Anyone who knows even a little history would remember that marching has always been regarded by dictatorial regimes as a needed substitute for thought. Large consumption of beer helps to blur fact from myth. Thus the landing at Gelibolu, which is the name of the place Australians, New Zealanders and English invaded in 1915 with absolutely disastrous consequences, has become a ‘sacred day’ in ‘secular’ Australia. And thus the confusion between history, myth, reminiscing and fabulae raves up, with the risk of serious consequences if one were to attempt to re-establish the truth on the occasion. After that, everything is permitted, in the name of laconicism and that grand, all embracing, all soothing resource which is ‘mateship’. This, of course, is regarded as an exclusive Australian quality. No other returning soldiers, whether volunteers or conscripted, in other countries are allowed to possess it.
Gelibolu was an ill lost battle from which no good came; it never ‘tested a young country’s mettle’ and did not ‘show what game young men can do.’ It gave Turkey a nation founding hero, Ataturk, and Australia almost a century of bloodstained hypocrisy. And there seems to be no end to it.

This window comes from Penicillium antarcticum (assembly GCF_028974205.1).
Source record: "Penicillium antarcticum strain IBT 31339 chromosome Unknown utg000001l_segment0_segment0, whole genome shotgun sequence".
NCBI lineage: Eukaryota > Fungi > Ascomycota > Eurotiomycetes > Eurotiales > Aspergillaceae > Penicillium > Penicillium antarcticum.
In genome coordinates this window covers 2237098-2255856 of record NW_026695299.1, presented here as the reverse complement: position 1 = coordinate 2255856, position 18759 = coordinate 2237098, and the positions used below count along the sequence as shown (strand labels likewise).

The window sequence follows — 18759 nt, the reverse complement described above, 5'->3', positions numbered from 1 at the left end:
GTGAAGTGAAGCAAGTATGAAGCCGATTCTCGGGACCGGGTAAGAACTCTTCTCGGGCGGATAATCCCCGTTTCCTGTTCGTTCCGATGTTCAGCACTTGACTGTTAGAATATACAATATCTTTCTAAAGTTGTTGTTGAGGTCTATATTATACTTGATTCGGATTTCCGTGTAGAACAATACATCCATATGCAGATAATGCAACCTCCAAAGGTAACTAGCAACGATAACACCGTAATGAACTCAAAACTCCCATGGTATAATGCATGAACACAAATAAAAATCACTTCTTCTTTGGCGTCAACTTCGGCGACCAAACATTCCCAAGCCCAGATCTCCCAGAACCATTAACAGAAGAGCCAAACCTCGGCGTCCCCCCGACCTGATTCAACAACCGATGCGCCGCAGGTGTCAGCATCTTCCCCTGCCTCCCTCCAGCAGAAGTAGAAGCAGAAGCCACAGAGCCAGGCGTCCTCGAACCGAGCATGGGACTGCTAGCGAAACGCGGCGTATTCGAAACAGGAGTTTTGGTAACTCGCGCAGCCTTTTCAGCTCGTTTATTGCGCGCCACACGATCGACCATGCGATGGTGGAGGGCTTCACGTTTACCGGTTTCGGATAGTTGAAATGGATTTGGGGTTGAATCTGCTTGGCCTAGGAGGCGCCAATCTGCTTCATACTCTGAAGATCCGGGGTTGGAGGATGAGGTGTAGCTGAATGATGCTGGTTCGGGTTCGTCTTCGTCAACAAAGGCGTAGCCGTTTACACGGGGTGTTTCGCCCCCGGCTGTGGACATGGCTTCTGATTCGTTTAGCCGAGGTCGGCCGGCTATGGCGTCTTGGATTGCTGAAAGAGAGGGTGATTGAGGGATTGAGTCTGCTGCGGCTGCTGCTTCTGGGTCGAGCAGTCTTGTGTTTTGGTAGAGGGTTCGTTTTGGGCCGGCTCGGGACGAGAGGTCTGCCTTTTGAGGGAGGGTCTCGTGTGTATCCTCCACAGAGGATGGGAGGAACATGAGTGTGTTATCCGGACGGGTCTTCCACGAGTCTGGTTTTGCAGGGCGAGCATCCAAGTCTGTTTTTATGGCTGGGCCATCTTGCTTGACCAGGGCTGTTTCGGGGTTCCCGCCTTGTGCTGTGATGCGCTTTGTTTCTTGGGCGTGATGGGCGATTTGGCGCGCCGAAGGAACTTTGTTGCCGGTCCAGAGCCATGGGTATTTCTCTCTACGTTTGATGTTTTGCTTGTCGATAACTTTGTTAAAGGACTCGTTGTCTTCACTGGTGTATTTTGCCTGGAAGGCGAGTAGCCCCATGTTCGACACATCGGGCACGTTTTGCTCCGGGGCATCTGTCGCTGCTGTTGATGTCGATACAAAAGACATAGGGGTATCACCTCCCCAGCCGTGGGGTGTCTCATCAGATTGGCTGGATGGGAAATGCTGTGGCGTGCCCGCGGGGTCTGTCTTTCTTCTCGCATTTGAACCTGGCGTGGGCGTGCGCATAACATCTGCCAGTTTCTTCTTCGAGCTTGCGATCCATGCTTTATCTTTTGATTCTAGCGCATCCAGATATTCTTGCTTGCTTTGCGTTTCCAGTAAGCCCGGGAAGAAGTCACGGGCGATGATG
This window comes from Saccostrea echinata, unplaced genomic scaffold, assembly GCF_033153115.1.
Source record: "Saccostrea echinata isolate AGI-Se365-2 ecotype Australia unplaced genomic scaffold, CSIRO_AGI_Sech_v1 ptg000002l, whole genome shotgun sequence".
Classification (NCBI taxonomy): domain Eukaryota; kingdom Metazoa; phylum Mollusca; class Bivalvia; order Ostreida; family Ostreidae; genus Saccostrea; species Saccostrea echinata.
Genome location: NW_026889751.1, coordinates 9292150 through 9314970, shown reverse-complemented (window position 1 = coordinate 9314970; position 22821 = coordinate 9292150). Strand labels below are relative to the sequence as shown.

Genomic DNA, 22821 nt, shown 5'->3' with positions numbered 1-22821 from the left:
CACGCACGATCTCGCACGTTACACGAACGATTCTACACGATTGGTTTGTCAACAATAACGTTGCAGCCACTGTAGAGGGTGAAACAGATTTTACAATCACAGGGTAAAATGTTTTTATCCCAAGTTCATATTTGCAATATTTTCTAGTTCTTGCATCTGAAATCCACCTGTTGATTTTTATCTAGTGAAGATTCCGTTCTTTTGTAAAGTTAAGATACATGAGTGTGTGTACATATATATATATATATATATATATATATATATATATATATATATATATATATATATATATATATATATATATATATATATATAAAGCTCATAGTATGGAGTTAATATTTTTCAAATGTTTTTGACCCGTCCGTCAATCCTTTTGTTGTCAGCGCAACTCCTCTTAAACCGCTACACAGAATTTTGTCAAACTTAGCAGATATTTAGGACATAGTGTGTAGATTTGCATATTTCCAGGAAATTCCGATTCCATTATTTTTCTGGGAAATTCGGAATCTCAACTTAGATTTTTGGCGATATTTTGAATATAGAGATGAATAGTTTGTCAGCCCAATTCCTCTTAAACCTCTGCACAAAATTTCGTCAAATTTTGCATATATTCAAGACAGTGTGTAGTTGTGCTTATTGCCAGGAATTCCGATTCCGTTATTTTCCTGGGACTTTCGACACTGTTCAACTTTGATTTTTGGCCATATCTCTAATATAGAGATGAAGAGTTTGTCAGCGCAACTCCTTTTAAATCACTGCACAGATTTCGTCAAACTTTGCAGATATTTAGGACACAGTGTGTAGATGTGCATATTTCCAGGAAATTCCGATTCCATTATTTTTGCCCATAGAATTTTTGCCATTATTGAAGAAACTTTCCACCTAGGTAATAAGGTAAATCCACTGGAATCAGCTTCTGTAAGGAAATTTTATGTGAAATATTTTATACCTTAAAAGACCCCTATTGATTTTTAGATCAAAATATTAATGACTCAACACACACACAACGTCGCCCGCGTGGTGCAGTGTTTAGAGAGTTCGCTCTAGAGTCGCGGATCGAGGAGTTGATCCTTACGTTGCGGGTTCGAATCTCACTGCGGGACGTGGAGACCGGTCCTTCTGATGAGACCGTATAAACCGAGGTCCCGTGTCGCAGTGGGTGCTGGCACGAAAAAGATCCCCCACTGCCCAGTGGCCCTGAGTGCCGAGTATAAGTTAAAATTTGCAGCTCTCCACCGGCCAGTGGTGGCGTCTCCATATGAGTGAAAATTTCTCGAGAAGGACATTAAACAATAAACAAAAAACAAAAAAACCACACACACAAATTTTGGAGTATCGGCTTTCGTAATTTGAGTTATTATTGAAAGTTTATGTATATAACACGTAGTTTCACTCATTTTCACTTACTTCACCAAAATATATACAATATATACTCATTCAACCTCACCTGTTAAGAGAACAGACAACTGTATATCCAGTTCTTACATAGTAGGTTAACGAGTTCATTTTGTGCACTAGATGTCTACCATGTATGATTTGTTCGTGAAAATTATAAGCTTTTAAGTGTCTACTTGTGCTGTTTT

Questions are never asked, of the simplest kind such as: why warring against Maoris in New Zealand in 1845? And what on earth were ‘colonial’ Australians doing in Khartoum in 1885, or against Boers in South Africa, or ‘federated’ Australians in Russia in the 1920s?
Treasonable would be to ask: why should our youth continue to be cannon fodder for the financial advantage of weapon-manufacturers, offending countries and people they have never visited, defending on someone else’s land our power élite, their miners, banksters, money-makers, pimps, and establishment we hardly ever use to our own advantage? Asking that would be, and so is, taught from cradle to grave to be un-patriotic, un-Australian.
Rampant sexism was early identified as one of the characteristics of a Fascist regime. Modern authoritarian regimes may pretend to be outwardly egalitarian, and anyway it is ‘popular’ to appear nothing but egalitarian.
The reality is quite different. ‘Traditional’ gender roles remain, albeit covertly, quite rigid. Women remain unequal at all level of life. There is unequal economic treatment, despite the fact that for over forty years the ‘right’ to equal treatment has been preached by every aspiring politician.
There is social inequality. It is implied in the machismo which still pervades certain occupations, even in such limited fields as life-saving formations. It is fuelled by the media, seventy per cent foreign-controlled, and profusely devoted to the representation of women as objects of sexual, even if only visual, satisfaction. Coincidentally, publicity of all kind exploits and emphasises a woman’s beauty as a lure for selling everything: from furniture to vacuum-cleaners, not to mention cosmetics, of course.